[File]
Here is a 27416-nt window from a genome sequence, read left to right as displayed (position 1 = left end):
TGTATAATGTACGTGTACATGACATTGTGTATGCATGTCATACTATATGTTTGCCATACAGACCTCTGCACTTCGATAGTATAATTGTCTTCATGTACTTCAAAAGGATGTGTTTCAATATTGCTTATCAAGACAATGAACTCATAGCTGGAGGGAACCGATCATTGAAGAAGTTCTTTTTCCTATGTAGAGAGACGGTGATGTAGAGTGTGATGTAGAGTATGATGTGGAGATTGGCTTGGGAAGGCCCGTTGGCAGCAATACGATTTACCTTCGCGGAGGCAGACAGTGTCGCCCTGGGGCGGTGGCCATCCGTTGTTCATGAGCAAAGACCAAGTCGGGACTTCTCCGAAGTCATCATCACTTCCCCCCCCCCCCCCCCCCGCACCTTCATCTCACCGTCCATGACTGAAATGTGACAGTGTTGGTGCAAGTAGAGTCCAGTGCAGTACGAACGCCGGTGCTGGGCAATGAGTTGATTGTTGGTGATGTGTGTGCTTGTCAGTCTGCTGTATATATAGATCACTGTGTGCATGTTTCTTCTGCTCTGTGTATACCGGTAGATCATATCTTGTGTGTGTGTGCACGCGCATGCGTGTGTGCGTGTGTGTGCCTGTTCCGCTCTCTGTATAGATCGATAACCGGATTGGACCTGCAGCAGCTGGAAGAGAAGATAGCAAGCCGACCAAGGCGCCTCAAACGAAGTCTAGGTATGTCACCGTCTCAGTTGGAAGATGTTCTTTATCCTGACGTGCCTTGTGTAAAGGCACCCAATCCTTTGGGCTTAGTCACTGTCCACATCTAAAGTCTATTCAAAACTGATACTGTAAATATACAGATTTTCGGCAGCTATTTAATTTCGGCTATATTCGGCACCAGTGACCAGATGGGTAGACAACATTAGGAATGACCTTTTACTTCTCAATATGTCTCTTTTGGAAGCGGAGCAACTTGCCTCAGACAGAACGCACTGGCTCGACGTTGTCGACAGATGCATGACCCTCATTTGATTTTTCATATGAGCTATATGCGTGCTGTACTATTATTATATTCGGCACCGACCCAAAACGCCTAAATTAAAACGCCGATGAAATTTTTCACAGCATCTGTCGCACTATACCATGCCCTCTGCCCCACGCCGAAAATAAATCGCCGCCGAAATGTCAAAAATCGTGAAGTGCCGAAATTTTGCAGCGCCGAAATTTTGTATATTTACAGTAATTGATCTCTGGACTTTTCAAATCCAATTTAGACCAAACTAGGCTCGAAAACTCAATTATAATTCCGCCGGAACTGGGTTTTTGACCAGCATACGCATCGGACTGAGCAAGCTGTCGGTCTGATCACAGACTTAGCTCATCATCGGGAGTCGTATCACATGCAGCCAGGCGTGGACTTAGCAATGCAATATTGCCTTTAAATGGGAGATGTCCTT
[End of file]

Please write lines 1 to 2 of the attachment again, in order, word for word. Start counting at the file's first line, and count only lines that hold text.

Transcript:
Here is a 27416-nt window from a genome sequence, read left to right as displayed (position 1 = left end):
TGTATAATGTACGTGTACATGACATTGTGTATGCATGTCATACTATATGTTTGCCATACAGACCTCTGCACTTCGATAGTATAATTGTCTTCATGTACTTCAAAAGGATGTGTTTCAATATTGCTTATCAAGACAATGAACTCATAGCTGGAGGGAACCGATCATTGAAGAAGTTCTTTTTCCTATGTAGAGAGACGGTGATGTAGAGTGTGATGTAGAGTATGATGTGGAGATTGGCTTGGGAAGGCCCGTTGGCAGCAATACGATTTACCTTCGCGGAGGCAGACAGTGTCGCCCTGGGGCGGTGGCCATCCGTTGTTCATGAGCAAAGACCAAGTCGGGACTTCTCCGAAGTCATCATCACTTCCCCCCCCCCCCCCCCCCGCACCTTCATCTCACCGTCCATGACTGAAATGTGACAGTGTTGGTGCAAGTAGAGTCCAGTGCAGTACGAACGCCGGTGCTGGGCAATGAGTTGATTGTTGGTGATGTGTGTGCTTGTCAGTCTGCTGTATATATAGATCACTGTGTGCATGTTTCTTCTGCTCTGTGTATACCGGTAGATCATATCTTGTGTGTGTGTGCACGCGCATGCGTGTGTGCGTGTGTGTGCCTGTTCCGCTCTCTGTATAGATCGATAACCGGATTGGACCTGCAGCAGCTGGAAGAGAAGATAGCAAGCCGACCAAGGCGCCTCAAACGAAGTCTAGGTATGTCACCGTCTCAGTTGGAAGATGTTCTTTATCCTGACGTGCCTTGTGTAAAGGCACCCAATCCTTTGGGCTTAGTCACTGTCCACATCTAAAGTCTATTCAAAACTGATACTGTAAATATACAGATTTTCGGCAGCTATTTAATTTCGGCTATATTCGGCACCAGTGACCAGATGGGTAGACAACATTAGGAATGACCTTTTACTTCTCAATATGTCTCTTTTGGAAGCGGAGCAACTTGCCTCAGACAGAACGCACTGGCTCGACGTTGTCGACAGATGCATGACCCTCATTTGATTTTTCATATGAGCTATATGCGTGCTGTACTATTATTATATTCGGCACCGACCCAAAACGCCTAAATTAAAACGCCGATGAAATTTTTCACAGCATCTGTCGCACTATACCATGCCCTCTGCCCCACGCCGAAAATAAATCGCCGCCGAAATGTCAAAAATCGTGAAGTGCCGAAATTTTGCAGCGCCGAAATTTTGTATATTTACAGTAATTGATCTCTGGACTTTTCAAATCCAATTTAGACCAAACTAGGCTCGAAAACTCAATTATAATTCCGCCGGAACTGGGTTTTTGACCAGCATACGCATCGGACTGAGCAAGCTGTCGGTCTGATCACAGACTTAGCTCATCATCGGGAGTCGTATCACATGCAGCCAGGCGTGGACTTAGCAATGCAATATTGCCTTTAAATGGGAGATGTCCTT